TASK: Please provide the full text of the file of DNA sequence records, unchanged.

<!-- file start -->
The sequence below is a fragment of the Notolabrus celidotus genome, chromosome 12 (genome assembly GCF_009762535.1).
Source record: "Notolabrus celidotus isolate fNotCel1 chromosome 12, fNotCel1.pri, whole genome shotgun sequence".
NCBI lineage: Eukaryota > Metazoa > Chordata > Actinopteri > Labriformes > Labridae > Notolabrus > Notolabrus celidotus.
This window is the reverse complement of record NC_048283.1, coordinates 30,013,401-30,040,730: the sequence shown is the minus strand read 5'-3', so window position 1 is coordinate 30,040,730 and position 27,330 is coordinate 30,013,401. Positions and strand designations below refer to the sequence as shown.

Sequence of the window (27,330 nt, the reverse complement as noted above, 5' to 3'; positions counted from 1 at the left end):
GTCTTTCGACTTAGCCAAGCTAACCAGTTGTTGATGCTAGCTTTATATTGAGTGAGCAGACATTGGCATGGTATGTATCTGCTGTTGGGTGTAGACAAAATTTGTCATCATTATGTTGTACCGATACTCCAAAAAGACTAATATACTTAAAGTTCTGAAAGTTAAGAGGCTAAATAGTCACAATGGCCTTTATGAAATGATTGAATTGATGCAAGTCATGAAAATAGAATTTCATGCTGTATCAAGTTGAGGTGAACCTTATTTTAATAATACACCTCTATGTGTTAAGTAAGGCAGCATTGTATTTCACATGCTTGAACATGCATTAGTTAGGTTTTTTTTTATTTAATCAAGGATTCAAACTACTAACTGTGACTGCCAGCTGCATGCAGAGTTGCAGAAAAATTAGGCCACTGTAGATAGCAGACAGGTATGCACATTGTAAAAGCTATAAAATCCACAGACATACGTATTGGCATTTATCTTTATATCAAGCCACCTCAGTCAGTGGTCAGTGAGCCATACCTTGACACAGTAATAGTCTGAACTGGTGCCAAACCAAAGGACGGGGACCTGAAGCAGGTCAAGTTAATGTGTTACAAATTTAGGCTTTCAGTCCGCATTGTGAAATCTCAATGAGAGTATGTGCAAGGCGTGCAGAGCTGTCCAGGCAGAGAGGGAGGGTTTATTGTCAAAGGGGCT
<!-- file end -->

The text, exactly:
The sequence below is a fragment of the Notolabrus celidotus genome, chromosome 12 (genome assembly GCF_009762535.1).
Source record: "Notolabrus celidotus isolate fNotCel1 chromosome 12, fNotCel1.pri, whole genome shotgun sequence".
NCBI lineage: Eukaryota > Metazoa > Chordata > Actinopteri > Labriformes > Labridae > Notolabrus > Notolabrus celidotus.
This window is the reverse complement of record NC_048283.1, coordinates 30,013,401-30,040,730: the sequence shown is the minus strand read 5'-3', so window position 1 is coordinate 30,040,730 and position 27,330 is coordinate 30,013,401. Positions and strand designations below refer to the sequence as shown.

Sequence of the window (27,330 nt, the reverse complement as noted above, 5' to 3'; positions counted from 1 at the left end):
GTCTTTCGACTTAGCCAAGCTAACCAGTTGTTGATGCTAGCTTTATATTGAGTGAGCAGACATTGGCATGGTATGTATCTGCTGTTGGGTGTAGACAAAATTTGTCATCATTATGTTGTACCGATACTCCAAAAAGACTAATATACTTAAAGTTCTGAAAGTTAAGAGGCTAAATAGTCACAATGGCCTTTATGAAATGATTGAATTGATGCAAGTCATGAAAATAGAATTTCATGCTGTATCAAGTTGAGGTGAACCTTATTTTAATAATACACCTCTATGTGTTAAGTAAGGCAGCATTGTATTTCACATGCTTGAACATGCATTAGTTAGGTTTTTTTTTATTTAATCAAGGATTCAAACTACTAACTGTGACTGCCAGCTGCATGCAGAGTTGCAGAAAAATTAGGCCACTGTAGATAGCAGACAGGTATGCACATTGTAAAAGCTATAAAATCCACAGACATACGTATTGGCATTTATCTTTATATCAAGCCACCTCAGTCAGTGGTCAGTGAGCCATACCTTGACACAGTAATAGTCTGAACTGGTGCCAAACCAAAGGACGGGGACCTGAAGCAGGTCAAGTTAATGTGTTACAAATTTAGGCTTTCAGTCCGCATTGTGAAATCTCAATGAGAGTATGTGCAAGGCGTGCAGAGCTGTCCAGGCAGAGAGGGAGGGTTTATTGTCAAAGGGGCT